Weekly Intelligence Report – 21 Jan 2023

Published On : 2023-01-21
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Weekly Intelligence Report – 21 Jan 2023

Weekly Attack Type and Trends

Key Intelligence Signals:

  • Attack Type: Ransomware, Vulnerabilities & Exploits, Ransomware-as-a-Service (RaaS), Malware Implants, Data Exfiltration, Data Leak, Impersonations, Remote Code Execution (RCE), On-device Fraud, Rouge Mobile Apps, Telephone-Oriented Attack Delivery (TOAD), Smishing, Malvertising, USB as an Attack Vector
  • Objective: Unauthorized Access, Data Theft, Financial Gains, Payload Delivery, Potential Espionage
  • Business Impact: Data Loss, Financial Loss, Reputational Damage, Loss of Intellectual Property
  • Ransomware – LockBit 3.0: Ransomware | Malware – Xdr33
  • LockBit 3.0 Ransomware – One of the ransomware groups.
  • Please refer to the trending malware advisory for details on the following:
  • Malware – Xdr33
  • Behavior – Most of these malware use phishing and social engineering techniques as their initial attack vector. Apart from these techniques, exploitation of vulnerabilities, defence evasion, and persistence tactics are being observed.

Threat Actor in Focus

Unknown Threat Actor Part, of Earth Bogle Campaign Targets Arabic-Speaking Victims

  • Suspected Threat Actors: Unknown
  • Attack Type: Vishing
  • Objective: Unauthorized Access, Espionage
  • Target Technology: Windows
  • Target Geographies: Middle East and Africa
  • Target Industries: Government
  • Business Impact: Data Loss

In recent campaigns, researchers detected a vishing attack, manipulating Arabic-speaking users, and opening a dropper link. The threat actors leverage the Middle Eastern Geo-political context to lure the victims in the Middle East and Africa. The threat actor uses public cloud storage services such as files .fm and failiem.lv to host malware, while already compromised web servers to distribute NjRat. The malicious file is hidden inside a Microsoft Cabinet (CAB) archive file, disguised as a “sensitive” audio file, named using a geopolitical theme as a lure to entice victims to open it. The distribution mechanism is most probably taking place via social media, file-sharing platforms such as OneDrive, or phishing emails. The malicious CAB file contains an obfuscated VBS (Virtual Basic Script) dropper which leads to the next stage of an attack. Once the malicious CAB file is executed, the obfuscated VBS script runs to fetch the malware from a compromised or spoofed host. It then calls a PowerShell script, responsible for injecting NjRat into the compromised victim’s machine. The NjRat’s payload allows attackers to steal sensitive information, take screenshots, get a reverse shell, process, registry, and file manipulation, upload/download files, and perform other operations.

NjRat was first used in 2013, and even after a decade, the RAT is still employed for malicious purposes and cyber espionage, showing threat actors reliability on NjRat.

Major Geopolitical Developments in Cybersecurity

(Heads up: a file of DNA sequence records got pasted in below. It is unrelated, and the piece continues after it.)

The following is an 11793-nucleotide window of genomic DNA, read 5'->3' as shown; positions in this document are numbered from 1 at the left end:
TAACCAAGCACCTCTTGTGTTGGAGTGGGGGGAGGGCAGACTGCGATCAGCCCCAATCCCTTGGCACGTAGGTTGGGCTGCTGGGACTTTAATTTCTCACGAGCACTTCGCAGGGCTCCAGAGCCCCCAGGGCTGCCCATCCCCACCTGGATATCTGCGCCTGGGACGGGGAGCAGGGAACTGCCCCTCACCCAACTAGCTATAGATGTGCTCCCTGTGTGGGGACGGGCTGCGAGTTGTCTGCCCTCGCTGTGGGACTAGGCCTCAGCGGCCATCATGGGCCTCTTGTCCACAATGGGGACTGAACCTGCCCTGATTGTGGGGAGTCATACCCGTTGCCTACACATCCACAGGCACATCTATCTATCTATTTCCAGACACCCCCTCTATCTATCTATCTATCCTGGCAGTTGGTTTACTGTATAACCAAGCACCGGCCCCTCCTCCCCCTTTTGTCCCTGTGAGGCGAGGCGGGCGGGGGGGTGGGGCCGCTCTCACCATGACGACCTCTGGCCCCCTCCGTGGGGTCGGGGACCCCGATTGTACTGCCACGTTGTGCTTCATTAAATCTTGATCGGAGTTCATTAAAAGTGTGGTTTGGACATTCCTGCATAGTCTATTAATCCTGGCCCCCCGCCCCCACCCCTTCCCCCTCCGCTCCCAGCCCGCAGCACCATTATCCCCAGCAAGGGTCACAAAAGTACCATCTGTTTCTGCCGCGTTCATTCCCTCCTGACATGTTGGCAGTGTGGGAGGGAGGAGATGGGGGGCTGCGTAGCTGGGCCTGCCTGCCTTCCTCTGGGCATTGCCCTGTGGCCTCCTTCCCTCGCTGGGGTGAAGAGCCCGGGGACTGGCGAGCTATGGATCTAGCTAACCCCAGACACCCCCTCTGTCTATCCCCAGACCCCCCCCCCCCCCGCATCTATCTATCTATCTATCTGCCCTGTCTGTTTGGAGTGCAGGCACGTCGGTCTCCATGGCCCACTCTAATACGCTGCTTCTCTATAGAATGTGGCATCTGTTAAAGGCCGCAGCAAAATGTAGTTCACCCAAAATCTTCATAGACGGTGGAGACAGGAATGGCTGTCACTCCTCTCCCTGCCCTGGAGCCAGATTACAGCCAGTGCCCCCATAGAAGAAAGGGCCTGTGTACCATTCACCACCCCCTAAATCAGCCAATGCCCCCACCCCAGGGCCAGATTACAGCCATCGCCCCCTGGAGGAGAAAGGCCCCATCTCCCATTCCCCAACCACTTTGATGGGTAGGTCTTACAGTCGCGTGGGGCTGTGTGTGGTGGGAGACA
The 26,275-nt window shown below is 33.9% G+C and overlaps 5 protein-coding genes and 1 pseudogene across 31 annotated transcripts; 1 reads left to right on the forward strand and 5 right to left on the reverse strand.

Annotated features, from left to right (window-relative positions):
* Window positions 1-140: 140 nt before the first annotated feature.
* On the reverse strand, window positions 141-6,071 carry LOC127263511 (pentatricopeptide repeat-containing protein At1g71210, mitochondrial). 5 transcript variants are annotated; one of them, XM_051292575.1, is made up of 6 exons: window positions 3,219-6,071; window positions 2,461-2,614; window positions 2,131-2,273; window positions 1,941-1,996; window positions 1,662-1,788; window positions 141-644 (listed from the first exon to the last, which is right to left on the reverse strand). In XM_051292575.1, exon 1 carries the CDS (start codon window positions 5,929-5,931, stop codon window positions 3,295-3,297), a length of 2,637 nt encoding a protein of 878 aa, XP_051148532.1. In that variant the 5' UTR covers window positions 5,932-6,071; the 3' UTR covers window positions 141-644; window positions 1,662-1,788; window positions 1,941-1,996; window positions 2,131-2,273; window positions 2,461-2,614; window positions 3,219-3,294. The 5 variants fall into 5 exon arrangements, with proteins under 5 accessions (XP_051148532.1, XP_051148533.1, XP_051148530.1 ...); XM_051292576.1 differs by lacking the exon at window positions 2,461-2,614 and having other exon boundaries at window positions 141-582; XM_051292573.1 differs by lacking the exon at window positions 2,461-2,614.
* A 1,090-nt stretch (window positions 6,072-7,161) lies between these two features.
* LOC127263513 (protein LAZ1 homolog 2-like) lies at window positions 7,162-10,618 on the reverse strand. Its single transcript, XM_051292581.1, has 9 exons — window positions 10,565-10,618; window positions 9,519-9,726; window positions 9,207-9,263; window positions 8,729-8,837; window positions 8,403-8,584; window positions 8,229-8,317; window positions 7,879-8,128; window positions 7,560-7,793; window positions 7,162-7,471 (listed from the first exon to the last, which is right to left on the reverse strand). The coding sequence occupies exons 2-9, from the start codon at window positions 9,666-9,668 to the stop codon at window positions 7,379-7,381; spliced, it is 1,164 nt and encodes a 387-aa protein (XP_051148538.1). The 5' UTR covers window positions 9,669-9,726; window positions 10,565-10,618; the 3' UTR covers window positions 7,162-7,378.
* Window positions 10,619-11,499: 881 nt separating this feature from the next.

Russian hacktivists target the Danish finance sector and Czech presidential elections

Researchers have observed a campaign by the Russian hacktivist auxiliary NoName057(16), targeting NATO organizations. The group is known to have been active since March of 2022, and to focus on nuisance DDoS (distributed denial-of-service) attacks. The group typically targets websites it regards as important to countries that have been friendly to Ukraine and/or critical of Russia’s war against its neighbor, in which regard the group’s operations are not dissimilar to those of Killnet (the two groups’ targeting has overlapped in the past).

Researchers have attributed targeting of the Danish financial sector to NoName057(16), a campaign that has been reported recently. The threat group has also this week been active against campaign websites associated with the upcoming Czech presidential election, most notably the site of candidate and favorite of the elections. Petr Pavel; is a former general and former top NATO military official. Pavel has expressed pro-Ukrainian sentiments and supports the policy of the Czech government, which is supplying arms to Ukraine in its defense from the Russian invasion.

According to researchers’ observations, NoName057(16) appears to be a genuine hacktivist auxiliary and not merely a disguise for a Russian state-controlled hacking unit. The group uses public Telegram channels to coordinate a volunteer-based DDoS payment program, a multi-OS supported toolkit, and GitHub. The group has also been paying its most impactful contributors, which seems to give a sign of a slowly emerging trend of for-profit hacktivism.

In reaction to the attacks, GitHub has taken down accounts associated with the group. A GitHub representative has been quoted, “We disabled the accounts in accordance with GitHub’s Acceptable Use Policies, which prohibit posting content that directly supports unlawful active attacks or uses GitHub as a means to deliver malicious executables.”

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